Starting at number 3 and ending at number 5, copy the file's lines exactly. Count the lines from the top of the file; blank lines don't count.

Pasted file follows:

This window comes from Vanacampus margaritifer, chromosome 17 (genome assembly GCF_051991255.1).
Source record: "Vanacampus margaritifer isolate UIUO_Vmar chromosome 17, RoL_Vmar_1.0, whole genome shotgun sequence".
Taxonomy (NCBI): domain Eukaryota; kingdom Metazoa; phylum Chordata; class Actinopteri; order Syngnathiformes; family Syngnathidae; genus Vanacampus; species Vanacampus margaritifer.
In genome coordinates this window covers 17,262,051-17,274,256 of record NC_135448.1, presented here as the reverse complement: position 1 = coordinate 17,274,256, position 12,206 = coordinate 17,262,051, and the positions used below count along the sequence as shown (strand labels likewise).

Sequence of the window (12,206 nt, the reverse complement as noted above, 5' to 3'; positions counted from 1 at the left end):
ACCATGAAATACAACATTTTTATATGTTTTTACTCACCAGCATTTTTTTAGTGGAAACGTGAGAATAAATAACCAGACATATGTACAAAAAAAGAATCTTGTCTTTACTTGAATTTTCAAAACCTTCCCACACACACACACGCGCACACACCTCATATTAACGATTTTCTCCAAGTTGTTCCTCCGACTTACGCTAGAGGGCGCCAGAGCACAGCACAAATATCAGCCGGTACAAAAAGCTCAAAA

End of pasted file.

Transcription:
Taxonomy (NCBI): domain Eukaryota; kingdom Metazoa; phylum Chordata; class Actinopteri; order Syngnathiformes; family Syngnathidae; genus Vanacampus; species Vanacampus margaritifer.
In genome coordinates this window covers 17,262,051-17,274,256 of record NC_135448.1, presented here as the reverse complement: position 1 = coordinate 17,274,256, position 12,206 = coordinate 17,262,051, and the positions used below count along the sequence as shown (strand labels likewise).

Sequence of the window (12,206 nt, the reverse complement as noted above, 5' to 3'; positions counted from 1 at the left end):